Friday, June 10, 2011

Spinning Out

Despite the show at the center of its story, Spinning Out is thankfully far removed from the peppy nonsense of the High School Musical franchise. Rather, in David Stahler Jr.’s novel, available this month from Chronicle Books, a mounting of Man of La Mancha becomes the stage on which the characters tackle serious problems and begin to grow up.

Frenchy, our narrator, slightly disaffected occasional stoner and outsider, is beginning his senior year when his best friend Stewart, the more outgoing of the pair, convinces him to audition for the school’s musical, Man of La Mancha. Always his friend’s sidekick, Frenchy is inevitably cast as Sancha Panza to Stewart’s Don Quixote. Wary of the adventure from the start, Frenchy grows concerned as Stewart connects with Quixote on an unusual level. More than just acting, Stewart starts constantly calling him Sancho, shows up to school dressed as Quixote, and begins alluding to a quest of his own.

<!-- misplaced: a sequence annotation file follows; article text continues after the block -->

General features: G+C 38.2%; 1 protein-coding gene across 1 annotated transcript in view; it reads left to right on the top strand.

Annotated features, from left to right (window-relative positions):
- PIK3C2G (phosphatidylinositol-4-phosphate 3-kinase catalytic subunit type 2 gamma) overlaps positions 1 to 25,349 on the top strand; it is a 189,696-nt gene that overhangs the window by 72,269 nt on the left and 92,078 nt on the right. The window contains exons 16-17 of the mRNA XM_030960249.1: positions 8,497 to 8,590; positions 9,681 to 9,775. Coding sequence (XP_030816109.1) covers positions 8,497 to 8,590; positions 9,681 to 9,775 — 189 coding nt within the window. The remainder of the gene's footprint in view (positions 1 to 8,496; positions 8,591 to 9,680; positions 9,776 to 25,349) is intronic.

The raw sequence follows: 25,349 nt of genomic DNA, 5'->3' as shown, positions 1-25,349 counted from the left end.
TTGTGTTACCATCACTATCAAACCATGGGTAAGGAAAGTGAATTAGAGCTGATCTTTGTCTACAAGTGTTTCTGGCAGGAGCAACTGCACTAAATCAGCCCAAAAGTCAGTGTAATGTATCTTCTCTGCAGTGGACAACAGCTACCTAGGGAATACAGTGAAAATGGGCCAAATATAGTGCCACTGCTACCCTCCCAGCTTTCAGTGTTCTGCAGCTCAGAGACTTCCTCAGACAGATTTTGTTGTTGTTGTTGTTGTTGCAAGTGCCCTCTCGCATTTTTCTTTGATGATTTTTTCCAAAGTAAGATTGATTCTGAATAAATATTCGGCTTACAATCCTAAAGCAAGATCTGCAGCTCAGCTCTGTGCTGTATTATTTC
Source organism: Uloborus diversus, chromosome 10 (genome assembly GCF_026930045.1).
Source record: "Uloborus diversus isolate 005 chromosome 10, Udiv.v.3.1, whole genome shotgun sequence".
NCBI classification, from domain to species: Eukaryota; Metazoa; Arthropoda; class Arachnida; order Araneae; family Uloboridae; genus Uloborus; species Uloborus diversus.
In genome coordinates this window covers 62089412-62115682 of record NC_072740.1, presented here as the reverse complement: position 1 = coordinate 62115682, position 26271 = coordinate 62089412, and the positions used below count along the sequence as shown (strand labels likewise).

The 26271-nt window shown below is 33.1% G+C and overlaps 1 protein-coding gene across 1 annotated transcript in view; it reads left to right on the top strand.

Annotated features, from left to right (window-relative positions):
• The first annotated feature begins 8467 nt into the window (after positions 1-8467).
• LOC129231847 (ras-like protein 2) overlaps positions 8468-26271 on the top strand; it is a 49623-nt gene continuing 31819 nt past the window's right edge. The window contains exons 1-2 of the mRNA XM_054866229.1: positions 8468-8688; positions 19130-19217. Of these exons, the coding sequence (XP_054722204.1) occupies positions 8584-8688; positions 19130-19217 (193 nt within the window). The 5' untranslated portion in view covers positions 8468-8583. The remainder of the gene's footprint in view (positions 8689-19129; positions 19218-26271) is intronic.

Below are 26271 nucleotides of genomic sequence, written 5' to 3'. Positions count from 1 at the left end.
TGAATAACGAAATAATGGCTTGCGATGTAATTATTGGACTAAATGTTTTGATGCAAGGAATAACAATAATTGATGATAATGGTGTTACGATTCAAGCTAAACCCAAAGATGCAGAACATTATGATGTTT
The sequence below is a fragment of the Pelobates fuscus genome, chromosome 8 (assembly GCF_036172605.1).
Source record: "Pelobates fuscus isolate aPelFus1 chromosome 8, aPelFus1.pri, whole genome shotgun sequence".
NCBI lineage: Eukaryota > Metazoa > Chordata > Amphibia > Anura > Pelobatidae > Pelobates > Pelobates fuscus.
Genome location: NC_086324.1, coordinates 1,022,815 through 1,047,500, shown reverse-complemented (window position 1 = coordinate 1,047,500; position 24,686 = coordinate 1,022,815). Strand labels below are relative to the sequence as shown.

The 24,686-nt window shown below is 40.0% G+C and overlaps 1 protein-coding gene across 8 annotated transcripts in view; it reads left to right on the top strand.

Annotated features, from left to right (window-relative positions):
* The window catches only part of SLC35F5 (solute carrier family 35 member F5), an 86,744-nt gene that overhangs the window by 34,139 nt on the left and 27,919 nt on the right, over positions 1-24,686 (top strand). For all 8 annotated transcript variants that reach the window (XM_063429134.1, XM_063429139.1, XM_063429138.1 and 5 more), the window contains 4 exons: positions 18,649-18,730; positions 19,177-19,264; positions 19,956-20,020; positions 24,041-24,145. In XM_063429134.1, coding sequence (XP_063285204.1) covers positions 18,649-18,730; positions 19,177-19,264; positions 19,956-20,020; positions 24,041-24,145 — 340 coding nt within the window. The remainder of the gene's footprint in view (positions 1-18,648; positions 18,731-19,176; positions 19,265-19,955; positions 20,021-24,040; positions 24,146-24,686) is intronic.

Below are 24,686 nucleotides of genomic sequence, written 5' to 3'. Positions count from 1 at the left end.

La Mancha presents the story of Quixote from Cervantes’ point of view, casting the questing knight-errant as an admirable dreamer and noble sole. But watching Stewart’s progression down this path through Frenchy’s eyes, we see its overwhelmingly troubling side, too. Like Sancho, Frenchy remains steadfastly by his friend’s side, even while growing increasingly concerned by behavior he cannot explain and bearing the brunt of its ramifications. He can sympathize, but each step becomes a demonstration of his frustrating inability to offer any help. While Quixote’s quixotic, Sancho is dragged into an impossible nightmare.

On a broader level, Stahler’s take on Don Quixote also reflects the challenges of growing up in high school. As friends change, quickly, often without explanation or warning, one is left trying to find new footing. As he copes with Stewart’s transformation, Frenchy finds insight into his own difficulties and even stumbles into a romance. To Stahler’s credit, the blossoming relationship is played off with subtlety, not falling into the be-all-end-all clich├ęs that often make high school love stories seem ridiculous. But Stewart and Frenchy’s friendship is the core the story and its strength is the force that drives their eventual growth. Reconfiguring Don Quixote, Stahler finds inspiration not from the dreamer, but from the loyal friend, willing to push and bend himself for another’s sake, admirable in his own right.

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